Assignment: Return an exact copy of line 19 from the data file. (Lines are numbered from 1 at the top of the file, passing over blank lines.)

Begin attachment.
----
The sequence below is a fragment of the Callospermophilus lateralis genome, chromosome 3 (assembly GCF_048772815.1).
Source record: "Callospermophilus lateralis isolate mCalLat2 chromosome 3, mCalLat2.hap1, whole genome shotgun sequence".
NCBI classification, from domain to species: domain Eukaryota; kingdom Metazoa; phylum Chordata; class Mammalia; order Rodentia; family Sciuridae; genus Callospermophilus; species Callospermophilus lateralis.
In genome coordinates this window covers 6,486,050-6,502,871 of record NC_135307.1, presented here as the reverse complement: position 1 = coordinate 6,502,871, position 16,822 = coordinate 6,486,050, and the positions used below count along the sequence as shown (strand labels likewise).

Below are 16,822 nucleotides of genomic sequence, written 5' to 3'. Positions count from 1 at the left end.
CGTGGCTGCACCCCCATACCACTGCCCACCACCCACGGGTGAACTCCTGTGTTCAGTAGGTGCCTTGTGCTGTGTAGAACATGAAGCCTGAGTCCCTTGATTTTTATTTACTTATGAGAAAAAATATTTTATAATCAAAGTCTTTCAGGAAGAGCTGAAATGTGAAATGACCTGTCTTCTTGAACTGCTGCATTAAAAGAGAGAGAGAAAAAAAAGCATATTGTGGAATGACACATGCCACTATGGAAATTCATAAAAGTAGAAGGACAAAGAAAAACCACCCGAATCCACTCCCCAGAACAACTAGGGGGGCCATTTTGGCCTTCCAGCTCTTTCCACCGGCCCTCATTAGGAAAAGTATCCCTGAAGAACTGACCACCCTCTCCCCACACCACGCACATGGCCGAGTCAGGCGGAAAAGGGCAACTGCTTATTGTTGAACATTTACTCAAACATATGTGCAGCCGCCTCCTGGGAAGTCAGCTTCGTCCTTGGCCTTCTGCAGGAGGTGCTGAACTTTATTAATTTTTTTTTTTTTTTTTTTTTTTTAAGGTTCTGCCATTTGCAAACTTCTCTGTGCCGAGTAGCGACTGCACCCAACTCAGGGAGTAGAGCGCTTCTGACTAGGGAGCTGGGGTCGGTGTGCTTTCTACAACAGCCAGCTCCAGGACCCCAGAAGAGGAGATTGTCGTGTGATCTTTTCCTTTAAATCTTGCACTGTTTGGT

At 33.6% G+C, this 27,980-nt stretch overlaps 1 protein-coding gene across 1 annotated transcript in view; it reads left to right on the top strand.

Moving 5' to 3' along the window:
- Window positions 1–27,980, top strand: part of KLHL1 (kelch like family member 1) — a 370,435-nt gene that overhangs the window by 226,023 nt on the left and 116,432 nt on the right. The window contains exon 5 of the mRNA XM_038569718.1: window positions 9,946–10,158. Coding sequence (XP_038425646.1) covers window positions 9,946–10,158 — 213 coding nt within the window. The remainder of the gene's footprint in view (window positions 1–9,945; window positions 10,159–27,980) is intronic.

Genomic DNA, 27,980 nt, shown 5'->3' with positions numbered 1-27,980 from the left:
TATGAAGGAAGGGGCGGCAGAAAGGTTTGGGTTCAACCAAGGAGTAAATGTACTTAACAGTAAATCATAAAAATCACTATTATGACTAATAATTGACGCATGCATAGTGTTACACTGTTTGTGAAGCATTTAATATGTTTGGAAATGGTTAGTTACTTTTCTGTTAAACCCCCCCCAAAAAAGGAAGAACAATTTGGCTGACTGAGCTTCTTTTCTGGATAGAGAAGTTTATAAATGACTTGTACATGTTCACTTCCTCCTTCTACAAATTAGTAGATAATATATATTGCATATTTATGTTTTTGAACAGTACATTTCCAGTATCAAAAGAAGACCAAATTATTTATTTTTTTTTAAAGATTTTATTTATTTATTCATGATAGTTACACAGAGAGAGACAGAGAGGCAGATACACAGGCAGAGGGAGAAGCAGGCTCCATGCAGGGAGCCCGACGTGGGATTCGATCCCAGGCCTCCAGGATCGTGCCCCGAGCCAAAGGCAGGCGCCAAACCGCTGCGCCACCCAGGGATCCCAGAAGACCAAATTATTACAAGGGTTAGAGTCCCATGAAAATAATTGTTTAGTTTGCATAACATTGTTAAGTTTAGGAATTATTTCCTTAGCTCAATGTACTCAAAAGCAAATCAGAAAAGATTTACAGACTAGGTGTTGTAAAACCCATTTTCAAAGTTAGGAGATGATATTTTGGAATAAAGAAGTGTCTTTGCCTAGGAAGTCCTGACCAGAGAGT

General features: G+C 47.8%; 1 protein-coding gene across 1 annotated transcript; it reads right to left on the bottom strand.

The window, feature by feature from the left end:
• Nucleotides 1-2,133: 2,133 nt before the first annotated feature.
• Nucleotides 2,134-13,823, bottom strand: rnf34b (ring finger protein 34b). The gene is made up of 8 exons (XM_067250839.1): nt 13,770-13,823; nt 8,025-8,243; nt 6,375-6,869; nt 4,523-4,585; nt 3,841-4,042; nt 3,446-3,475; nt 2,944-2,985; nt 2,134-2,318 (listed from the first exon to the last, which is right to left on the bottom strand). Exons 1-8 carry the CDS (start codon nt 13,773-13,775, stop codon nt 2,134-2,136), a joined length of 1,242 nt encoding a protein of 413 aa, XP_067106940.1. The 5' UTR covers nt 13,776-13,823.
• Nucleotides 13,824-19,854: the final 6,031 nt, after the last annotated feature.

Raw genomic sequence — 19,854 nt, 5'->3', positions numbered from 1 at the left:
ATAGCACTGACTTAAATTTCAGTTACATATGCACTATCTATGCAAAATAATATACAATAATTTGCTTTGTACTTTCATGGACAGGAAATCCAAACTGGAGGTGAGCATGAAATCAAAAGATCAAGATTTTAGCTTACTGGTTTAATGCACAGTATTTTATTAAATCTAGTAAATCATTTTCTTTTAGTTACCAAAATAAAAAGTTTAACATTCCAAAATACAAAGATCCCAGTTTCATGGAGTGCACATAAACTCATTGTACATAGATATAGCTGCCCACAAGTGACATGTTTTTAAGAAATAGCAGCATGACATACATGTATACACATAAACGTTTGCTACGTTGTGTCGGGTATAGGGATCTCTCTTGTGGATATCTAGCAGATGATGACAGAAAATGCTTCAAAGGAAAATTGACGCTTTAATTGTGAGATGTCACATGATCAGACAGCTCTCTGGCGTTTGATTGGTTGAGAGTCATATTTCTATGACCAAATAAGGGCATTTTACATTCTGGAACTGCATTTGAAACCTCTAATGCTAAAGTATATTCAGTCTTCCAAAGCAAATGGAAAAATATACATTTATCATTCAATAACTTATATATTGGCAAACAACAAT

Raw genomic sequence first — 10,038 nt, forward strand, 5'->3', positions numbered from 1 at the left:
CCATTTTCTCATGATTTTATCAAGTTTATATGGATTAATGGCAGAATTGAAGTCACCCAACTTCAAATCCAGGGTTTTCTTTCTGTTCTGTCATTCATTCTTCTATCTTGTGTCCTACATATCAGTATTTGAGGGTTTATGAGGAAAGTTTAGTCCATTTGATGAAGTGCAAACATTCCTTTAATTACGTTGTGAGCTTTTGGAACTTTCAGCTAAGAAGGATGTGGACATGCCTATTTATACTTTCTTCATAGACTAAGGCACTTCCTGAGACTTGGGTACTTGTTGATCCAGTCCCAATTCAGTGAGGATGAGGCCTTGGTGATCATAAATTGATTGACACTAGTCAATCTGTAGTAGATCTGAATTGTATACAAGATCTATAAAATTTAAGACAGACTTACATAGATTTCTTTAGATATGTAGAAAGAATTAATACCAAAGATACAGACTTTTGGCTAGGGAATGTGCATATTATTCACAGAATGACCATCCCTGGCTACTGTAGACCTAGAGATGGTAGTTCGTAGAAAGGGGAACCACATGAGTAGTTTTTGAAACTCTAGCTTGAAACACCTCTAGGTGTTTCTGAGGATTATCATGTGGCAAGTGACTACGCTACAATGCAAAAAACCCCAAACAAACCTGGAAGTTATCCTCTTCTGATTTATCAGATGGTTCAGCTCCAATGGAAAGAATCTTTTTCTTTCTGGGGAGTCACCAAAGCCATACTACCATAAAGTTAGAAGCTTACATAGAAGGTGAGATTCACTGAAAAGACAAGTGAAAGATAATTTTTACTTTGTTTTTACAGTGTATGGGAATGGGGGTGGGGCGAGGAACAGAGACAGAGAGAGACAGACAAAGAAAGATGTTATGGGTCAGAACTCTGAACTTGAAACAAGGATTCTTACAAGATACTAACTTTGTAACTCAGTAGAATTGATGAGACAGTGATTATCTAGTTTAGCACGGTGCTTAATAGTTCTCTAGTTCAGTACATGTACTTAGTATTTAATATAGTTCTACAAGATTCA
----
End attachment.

Raw genomic sequence first — 10,038 nt, forward strand, 5'->3', positions numbered from 1 at the left: